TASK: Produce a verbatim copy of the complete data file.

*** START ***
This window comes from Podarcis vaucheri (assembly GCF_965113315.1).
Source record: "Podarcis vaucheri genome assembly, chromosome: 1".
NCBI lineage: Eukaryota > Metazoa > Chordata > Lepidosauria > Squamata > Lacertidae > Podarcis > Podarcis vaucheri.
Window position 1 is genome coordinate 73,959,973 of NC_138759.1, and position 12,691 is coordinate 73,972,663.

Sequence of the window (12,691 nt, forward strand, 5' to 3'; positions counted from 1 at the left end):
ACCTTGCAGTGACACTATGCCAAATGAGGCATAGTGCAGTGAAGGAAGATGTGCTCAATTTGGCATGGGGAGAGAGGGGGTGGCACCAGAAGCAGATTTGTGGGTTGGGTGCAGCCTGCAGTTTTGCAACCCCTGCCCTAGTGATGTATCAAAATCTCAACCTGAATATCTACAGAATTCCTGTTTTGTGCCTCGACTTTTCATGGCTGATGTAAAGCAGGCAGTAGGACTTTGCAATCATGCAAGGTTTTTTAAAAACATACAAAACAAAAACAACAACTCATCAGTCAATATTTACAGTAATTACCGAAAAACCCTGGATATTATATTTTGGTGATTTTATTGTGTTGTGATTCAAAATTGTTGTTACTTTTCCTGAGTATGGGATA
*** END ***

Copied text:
This window comes from Podarcis vaucheri (assembly GCF_965113315.1).
Source record: "Podarcis vaucheri genome assembly, chromosome: 1".
NCBI lineage: Eukaryota > Metazoa > Chordata > Lepidosauria > Squamata > Lacertidae > Podarcis > Podarcis vaucheri.
Window position 1 is genome coordinate 73,959,973 of NC_138759.1, and position 12,691 is coordinate 73,972,663.

Sequence of the window (12,691 nt, forward strand, 5' to 3'; positions counted from 1 at the left end):
ACCTTGCAGTGACACTATGCCAAATGAGGCATAGTGCAGTGAAGGAAGATGTGCTCAATTTGGCATGGGGAGAGAGGGGGTGGCACCAGAAGCAGATTTGTGGGTTGGGTGCAGCCTGCAGTTTTGCAACCCCTGCCCTAGTGATGTATCAAAATCTCAACCTGAATATCTACAGAATTCCTGTTTTGTGCCTCGACTTTTCATGGCTGATGTAAAGCAGGCAGTAGGACTTTGCAATCATGCAAGGTTTTTTAAAAACATACAAAACAAAAACAACAACTCATCAGTCAATATTTACAGTAATTACCGAAAAACCCTGGATATTATATTTTGGTGATTTTATTGTGTTGTGATTCAAAATTGTTGTTACTTTTCCTGAGTATGGGATA